Detractors call proposed plan "NAFTA on steroids"
There will be a protest against the Trans-Pacific Partnership (TPP) deal at the Federal Building on Kennedy Plaza in Providence this Friday, April 17 at 3 pm, .
Although it has been in the making for years, not too many people know what TPP is about—trust the corporate media not to get in the way of this new corporate entitlements program. Obama wants to push this deal through Congress with fast-track authority so that the legislation can be passed before The People figure out what has hit them.
Time for a quick summary of this attempt to legislate by diplomacy.
At the People’s Climate March in New York City last September, Rhode Island documentarian Robert Malin recorded an interview with Vandana Shiva, a renowned environmental and anti-globalization activist. This is her penetrating diagnosis of the global system of exploitation and inequality, “It's wrong to talk about countries when the economy is globalized. We should talk about corporations and their footprint."
But the owners of the globe want more and more and more, and their friends on Wall Street and the people they own in the U.S. government are there to help out. For years the United Corporations have been negotiating in secrecy over the Trans-Pacific Partnership (TPP). Lori Wallach director of Public Citizen’s Global Trade Watch explains what’s wrong with this deal:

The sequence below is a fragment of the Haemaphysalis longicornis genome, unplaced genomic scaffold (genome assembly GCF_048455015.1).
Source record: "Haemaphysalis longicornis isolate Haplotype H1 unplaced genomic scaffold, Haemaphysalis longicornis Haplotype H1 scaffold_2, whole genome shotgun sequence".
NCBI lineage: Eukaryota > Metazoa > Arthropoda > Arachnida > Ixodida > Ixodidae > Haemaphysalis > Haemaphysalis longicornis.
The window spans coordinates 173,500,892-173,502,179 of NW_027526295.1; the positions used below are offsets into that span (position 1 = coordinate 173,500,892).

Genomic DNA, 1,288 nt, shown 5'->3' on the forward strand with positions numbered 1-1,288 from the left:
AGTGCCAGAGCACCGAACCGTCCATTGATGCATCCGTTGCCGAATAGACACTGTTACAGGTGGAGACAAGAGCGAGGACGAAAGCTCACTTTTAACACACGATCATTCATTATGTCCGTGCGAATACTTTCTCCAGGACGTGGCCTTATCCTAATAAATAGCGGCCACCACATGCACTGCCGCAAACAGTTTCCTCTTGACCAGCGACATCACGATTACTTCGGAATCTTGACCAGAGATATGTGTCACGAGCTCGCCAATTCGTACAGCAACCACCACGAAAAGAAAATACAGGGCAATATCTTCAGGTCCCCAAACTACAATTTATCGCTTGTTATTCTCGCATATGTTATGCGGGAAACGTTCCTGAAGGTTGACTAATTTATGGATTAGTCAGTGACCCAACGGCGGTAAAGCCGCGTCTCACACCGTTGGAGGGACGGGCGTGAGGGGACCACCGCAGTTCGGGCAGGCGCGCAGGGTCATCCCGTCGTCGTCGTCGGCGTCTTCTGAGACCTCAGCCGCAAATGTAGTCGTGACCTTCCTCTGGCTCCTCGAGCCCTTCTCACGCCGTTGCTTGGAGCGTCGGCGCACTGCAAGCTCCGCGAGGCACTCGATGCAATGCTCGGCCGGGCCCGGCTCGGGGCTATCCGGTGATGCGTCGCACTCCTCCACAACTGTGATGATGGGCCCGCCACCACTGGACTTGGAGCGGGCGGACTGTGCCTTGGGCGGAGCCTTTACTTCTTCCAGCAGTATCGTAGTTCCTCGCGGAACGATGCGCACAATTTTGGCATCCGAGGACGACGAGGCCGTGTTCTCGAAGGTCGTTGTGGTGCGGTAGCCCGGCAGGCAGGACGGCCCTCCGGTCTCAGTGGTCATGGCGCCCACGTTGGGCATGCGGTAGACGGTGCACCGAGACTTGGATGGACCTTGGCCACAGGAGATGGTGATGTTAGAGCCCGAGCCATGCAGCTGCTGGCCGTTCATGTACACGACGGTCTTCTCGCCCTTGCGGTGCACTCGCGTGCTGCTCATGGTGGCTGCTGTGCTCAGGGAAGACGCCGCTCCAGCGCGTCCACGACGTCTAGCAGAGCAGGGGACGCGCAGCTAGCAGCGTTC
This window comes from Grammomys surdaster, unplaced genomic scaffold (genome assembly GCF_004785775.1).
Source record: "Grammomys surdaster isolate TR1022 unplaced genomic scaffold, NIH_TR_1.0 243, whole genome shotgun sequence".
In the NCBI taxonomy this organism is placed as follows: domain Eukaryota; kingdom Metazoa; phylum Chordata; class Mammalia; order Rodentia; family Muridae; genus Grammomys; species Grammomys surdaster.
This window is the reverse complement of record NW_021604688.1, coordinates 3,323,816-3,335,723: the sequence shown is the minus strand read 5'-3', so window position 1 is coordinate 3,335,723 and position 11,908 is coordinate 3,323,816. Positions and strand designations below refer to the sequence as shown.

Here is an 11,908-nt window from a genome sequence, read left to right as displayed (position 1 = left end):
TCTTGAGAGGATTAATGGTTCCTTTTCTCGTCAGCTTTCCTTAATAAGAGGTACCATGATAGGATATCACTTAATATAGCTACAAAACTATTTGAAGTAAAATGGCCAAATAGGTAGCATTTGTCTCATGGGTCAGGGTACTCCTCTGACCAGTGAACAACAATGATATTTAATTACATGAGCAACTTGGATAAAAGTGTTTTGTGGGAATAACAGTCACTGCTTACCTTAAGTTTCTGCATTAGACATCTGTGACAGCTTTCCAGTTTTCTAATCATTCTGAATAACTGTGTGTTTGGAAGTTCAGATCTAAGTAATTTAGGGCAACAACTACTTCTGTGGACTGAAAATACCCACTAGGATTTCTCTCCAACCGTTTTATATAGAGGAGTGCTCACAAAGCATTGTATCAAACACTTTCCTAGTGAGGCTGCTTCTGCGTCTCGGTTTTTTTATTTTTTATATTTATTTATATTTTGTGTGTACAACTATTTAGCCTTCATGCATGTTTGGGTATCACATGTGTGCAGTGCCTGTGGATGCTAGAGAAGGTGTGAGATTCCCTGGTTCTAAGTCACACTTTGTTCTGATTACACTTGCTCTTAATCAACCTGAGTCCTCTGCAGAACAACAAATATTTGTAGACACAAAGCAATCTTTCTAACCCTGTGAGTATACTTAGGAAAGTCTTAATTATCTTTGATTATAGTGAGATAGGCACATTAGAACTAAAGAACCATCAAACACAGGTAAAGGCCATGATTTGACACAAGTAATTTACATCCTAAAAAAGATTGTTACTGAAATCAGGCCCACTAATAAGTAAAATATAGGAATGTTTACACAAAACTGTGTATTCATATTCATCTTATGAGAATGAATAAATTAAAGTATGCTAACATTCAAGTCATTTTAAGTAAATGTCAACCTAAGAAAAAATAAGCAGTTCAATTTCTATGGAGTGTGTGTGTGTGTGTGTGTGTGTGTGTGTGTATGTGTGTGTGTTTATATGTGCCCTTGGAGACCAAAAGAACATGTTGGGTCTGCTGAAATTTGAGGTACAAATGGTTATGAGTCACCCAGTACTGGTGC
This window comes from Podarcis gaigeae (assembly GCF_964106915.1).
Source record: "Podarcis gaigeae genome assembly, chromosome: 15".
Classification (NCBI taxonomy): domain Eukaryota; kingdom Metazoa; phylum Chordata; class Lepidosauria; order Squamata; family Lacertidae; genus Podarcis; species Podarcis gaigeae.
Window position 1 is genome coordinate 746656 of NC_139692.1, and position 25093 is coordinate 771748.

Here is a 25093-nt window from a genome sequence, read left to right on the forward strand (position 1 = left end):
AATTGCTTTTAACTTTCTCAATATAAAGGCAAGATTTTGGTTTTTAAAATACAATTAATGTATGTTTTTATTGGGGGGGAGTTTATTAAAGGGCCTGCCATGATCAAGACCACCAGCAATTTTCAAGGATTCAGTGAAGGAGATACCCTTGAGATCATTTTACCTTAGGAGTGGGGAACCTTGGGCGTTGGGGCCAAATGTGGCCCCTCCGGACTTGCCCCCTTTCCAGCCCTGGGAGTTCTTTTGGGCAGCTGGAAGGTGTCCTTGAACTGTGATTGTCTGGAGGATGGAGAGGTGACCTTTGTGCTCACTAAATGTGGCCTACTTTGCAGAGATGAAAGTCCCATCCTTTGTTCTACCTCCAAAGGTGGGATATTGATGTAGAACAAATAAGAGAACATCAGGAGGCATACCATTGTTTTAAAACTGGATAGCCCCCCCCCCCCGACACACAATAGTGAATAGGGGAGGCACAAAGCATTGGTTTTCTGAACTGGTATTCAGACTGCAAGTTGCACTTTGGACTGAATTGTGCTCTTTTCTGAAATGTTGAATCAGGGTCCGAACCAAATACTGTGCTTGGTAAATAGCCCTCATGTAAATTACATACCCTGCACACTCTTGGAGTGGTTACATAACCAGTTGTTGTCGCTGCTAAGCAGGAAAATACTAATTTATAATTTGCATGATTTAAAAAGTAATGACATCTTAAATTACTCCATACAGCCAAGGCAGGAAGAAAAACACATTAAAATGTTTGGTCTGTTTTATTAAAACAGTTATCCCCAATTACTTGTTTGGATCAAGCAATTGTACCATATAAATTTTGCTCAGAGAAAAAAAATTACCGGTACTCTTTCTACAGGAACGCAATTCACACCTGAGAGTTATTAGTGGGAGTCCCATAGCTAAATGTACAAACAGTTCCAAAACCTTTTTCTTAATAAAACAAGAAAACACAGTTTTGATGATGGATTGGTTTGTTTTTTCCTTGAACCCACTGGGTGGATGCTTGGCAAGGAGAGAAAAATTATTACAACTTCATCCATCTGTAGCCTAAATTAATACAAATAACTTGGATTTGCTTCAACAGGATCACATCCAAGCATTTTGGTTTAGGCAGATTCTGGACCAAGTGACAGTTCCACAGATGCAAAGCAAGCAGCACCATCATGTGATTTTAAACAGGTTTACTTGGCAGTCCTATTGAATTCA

Well, fast-tracking the TPP would make it easier to offshore our jobs and would put downward pressure, enormous downward pressure, on Americans’ wages, because it would throw American workers into competition with workers in Vietnam who are paid less than 60 cents an hour and have no labor rights to organize; to better their situation. Plus, the TPP would empower another 25,000 foreign corporations to use the investor state tribunals - the corporate tribunals - to attack our laws. And then there would be another 25,000 U.S. corporations in the other TPP countries who could use the investor tribunals to attack their environmental and health and labor and safety laws.
And if all that weren’t enough, Big Pharma would get new monopoly patent rights that would jack up medicine prices, cutting off affordable access.
And there’s rollback of financial regulations put in place after the global financial crisis.
And there’s a ban on "Buy Local," "buy domestic" policies.
And it would undermine the policy space that we have to deal with the climate crisis—energy policies are covered.
Basically, almost any progressive policy or goal would be undermined, rolled back.
Plus, we would see more offshoring of jobs and more downward pressure on wages. So the big battle is over fast track, the process. And right now, thanks to a lot of pushback by activists across the country, actually, they don’t have a majority to pass it. But there’s an enormous push to change that, and that’s basically where we all come in.
Are you shocked that people would protest this kind of deal and the method used to ram it down their throats?